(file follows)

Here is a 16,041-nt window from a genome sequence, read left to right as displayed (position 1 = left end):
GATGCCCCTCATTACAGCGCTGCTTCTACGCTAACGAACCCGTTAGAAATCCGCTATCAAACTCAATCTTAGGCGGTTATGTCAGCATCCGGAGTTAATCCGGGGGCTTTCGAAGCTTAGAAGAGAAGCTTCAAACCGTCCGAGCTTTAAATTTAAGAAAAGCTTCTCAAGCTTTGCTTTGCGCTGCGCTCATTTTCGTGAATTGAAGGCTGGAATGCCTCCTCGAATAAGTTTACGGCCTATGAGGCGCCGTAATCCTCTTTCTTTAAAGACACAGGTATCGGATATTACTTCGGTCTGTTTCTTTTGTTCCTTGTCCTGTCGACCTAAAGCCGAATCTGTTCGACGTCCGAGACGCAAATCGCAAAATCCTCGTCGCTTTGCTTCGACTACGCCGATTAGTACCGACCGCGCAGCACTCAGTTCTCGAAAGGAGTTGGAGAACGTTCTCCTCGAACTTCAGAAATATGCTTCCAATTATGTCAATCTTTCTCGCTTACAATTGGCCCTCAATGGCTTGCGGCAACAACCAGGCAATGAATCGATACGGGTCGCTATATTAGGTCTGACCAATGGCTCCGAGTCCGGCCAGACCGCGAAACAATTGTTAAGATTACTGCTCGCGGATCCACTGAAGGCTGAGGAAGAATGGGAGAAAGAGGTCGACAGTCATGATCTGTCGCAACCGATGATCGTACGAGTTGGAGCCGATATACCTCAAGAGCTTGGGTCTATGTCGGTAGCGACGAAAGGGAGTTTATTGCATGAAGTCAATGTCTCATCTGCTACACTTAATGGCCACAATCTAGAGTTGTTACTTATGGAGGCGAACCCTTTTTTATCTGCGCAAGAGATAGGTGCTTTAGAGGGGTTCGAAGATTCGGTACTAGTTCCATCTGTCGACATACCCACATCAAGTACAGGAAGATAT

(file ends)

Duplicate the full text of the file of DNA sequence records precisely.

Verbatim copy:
Here is a 16,041-nt window from a genome sequence, read left to right as displayed (position 1 = left end):
GATGCCCCTCATTACAGCGCTGCTTCTACGCTAACGAACCCGTTAGAAATCCGCTATCAAACTCAATCTTAGGCGGTTATGTCAGCATCCGGAGTTAATCCGGGGGCTTTCGAAGCTTAGAAGAGAAGCTTCAAACCGTCCGAGCTTTAAATTTAAGAAAAGCTTCTCAAGCTTTGCTTTGCGCTGCGCTCATTTTCGTGAATTGAAGGCTGGAATGCCTCCTCGAATAAGTTTACGGCCTATGAGGCGCCGTAATCCTCTTTCTTTAAAGACACAGGTATCGGATATTACTTCGGTCTGTTTCTTTTGTTCCTTGTCCTGTCGACCTAAAGCCGAATCTGTTCGACGTCCGAGACGCAAATCGCAAAATCCTCGTCGCTTTGCTTCGACTACGCCGATTAGTACCGACCGCGCAGCACTCAGTTCTCGAAAGGAGTTGGAGAACGTTCTCCTCGAACTTCAGAAATATGCTTCCAATTATGTCAATCTTTCTCGCTTACAATTGGCCCTCAATGGCTTGCGGCAACAACCAGGCAATGAATCGATACGGGTCGCTATATTAGGTCTGACCAATGGCTCCGAGTCCGGCCAGACCGCGAAACAATTGTTAAGATTACTGCTCGCGGATCCACTGAAGGCTGAGGAAGAATGGGAGAAAGAGGTCGACAGTCATGATCTGTCGCAACCGATGATCGTACGAGTTGGAGCCGATATACCTCAAGAGCTTGGGTCTATGTCGGTAGCGACGAAAGGGAGTTTATTGCATGAAGTCAATGTCTCATCTGCTACACTTAATGGCCACAATCTAGAGTTGTTACTTATGGAGGCGAACCCTTTTTTATCTGCGCAAGAGATAGGTGCTTTAGAGGGGTTCGAAGATTCGGTACTAGTTCCATCTGTCGACATACCCACATCAAGTACAGGAAGATAT